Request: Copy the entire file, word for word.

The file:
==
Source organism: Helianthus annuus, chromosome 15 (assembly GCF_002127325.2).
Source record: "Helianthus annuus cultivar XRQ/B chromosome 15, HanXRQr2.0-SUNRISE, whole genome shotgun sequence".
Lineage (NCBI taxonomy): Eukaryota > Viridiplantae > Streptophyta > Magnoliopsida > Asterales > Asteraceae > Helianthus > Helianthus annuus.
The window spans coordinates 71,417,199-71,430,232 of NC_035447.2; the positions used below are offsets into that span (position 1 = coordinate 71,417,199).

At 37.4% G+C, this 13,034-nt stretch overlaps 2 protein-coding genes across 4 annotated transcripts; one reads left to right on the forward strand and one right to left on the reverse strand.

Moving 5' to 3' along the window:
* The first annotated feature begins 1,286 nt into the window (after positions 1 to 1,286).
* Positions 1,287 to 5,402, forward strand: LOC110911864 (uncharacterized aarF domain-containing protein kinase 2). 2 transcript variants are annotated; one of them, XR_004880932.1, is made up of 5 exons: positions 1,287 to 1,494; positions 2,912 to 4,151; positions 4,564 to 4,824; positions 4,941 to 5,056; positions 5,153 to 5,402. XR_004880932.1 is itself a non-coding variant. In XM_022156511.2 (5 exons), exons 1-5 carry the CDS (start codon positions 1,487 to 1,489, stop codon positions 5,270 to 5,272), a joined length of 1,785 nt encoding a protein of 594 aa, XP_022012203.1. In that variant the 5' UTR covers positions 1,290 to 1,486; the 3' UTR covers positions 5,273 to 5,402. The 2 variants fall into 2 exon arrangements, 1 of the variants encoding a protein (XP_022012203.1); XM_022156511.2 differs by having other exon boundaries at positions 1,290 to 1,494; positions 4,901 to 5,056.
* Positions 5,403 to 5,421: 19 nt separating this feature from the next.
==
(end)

Source organism: Helianthus annuus, chromosome 15 (assembly GCF_002127325.2).
Source record: "Helianthus annuus cultivar XRQ/B chromosome 15, HanXRQr2.0-SUNRISE, whole genome shotgun sequence".
Lineage (NCBI taxonomy): Eukaryota > Viridiplantae > Streptophyta > Magnoliopsida > Asterales > Asteraceae > Helianthus > Helianthus annuus.
The window spans coordinates 71,417,199-71,430,232 of NC_035447.2; the positions used below are offsets into that span (position 1 = coordinate 71,417,199).

At 37.4% G+C, this 13,034-nt stretch overlaps 2 protein-coding genes across 4 annotated transcripts; one reads left to right on the forward strand and one right to left on the reverse strand.

Moving 5' to 3' along the window:
* The first annotated feature begins 1,286 nt into the window (after positions 1 to 1,286).
* Positions 1,287 to 5,402, forward strand: LOC110911864 (uncharacterized aarF domain-containing protein kinase 2). 2 transcript variants are annotated; one of them, XR_004880932.1, is made up of 5 exons: positions 1,287 to 1,494; positions 2,912 to 4,151; positions 4,564 to 4,824; positions 4,941 to 5,056; positions 5,153 to 5,402. XR_004880932.1 is itself a non-coding variant. In XM_022156511.2 (5 exons), exons 1-5 carry the CDS (start codon positions 1,487 to 1,489, stop codon positions 5,270 to 5,272), a joined length of 1,785 nt encoding a protein of 594 aa, XP_022012203.1. In that variant the 5' UTR covers positions 1,290 to 1,486; the 3' UTR covers positions 5,273 to 5,402. The 2 variants fall into 2 exon arrangements, 1 of the variants encoding a protein (XP_022012203.1); XM_022156511.2 differs by having other exon boundaries at positions 1,290 to 1,494; positions 4,901 to 5,056.
* Positions 5,403 to 5,421: 19 nt separating this feature from the next.